Recently I have noticed that whilst driving there is a very high pitched whining coming from the front of the car. On closer visual inspection with the engine running I opened the bonnet to try to locate where the noise was coming from. The sound seemed to be originating from around the alternator, near where the cam belt is. It has been getting louder recently and the car is due for a new cam belt in 3000 miles or so. The noise remains constant as I turn the wheels so presumably it isn't the power steering pump.

Can anyone clarify what is actually the problem or how to go about diagnosing it? I have had the EPC light come on on the dash board which I presume is due to one of the engine parts being faulty?

  • What does EPC stand for?
    – Zaid
    Jan 3, 2016 at 20:49
  • Electronic Power Control - I think that is a name specific to Volkswagen cars, I don't know what other manufacturers call it. Jan 3, 2016 at 20:52

2 Answers 2


Diagnosing noises when you're thousands of miles away isn't going to be easy, but here are a few tips to help you out:

  • remove the serpentine belt and run the engine

    If the noise stops, you know that the noise source is something that is running off the serpentine.

  • inspect the belt for loss of tension

    Loose belts are notorious for squealing

  • spin the pulleys by hand

    The pulleys should spin relatively easily without any binding. Binding would indicate that a bearing has gone bad and could cause noise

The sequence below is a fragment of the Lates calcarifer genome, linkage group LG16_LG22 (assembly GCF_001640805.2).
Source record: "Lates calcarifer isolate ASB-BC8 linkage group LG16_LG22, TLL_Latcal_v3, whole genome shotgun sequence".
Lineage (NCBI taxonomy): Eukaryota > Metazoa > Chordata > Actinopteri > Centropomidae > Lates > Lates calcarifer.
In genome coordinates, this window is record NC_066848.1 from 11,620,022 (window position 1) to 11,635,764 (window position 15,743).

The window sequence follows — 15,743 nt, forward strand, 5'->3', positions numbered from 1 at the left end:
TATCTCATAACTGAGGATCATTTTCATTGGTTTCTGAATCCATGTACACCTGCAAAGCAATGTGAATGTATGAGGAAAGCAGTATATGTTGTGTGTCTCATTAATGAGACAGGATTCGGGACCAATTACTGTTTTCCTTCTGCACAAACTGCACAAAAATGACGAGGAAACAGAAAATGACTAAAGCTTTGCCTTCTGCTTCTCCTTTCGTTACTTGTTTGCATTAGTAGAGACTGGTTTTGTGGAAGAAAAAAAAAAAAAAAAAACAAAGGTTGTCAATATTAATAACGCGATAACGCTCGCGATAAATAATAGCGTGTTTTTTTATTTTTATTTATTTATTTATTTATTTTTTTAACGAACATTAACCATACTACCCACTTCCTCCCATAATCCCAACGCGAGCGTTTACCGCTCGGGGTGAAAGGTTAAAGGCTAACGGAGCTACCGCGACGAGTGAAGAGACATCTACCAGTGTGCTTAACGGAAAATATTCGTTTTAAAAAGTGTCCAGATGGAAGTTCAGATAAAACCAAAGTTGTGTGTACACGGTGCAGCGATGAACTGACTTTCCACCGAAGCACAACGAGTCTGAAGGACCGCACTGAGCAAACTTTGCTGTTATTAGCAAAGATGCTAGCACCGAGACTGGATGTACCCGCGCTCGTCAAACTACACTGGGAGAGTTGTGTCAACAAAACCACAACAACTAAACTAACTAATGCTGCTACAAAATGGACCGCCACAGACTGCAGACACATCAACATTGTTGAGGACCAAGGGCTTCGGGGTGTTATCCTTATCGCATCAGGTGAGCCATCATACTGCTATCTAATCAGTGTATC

• use a stethoscope

    I've never used a mechanic's stethoscope personally, but this is a good way to pinpoint the cause for the ruckus

  • So as far as I can tell there is no loss in tension of the belt - I am no expert but its does look quite warn on one side. I will try the other options at some point, I had never heard of a "mechanic's stethoscope" before but I might look in to it also if the others haven't found the source of the strange noise. Jan 3, 2016 at 22:10
  • 2
    @MaxGoodridge You can use a piece of rubber hose in lieu of the stethoscope. Or a solid wooden stick. Either will transfer the noise enough to be able to isolate it by just poking around.
    – race fever
    Jan 4, 2016 at 2:40

I took the car to the dealership for a full cam belt, belt tensioner, idler pulley and water pump replacement and the noise hasn't happened since!

I guess one of the parts that was changed during the maintenance must have been worn or damaged or the belt was rubbing on something that it should not have been.

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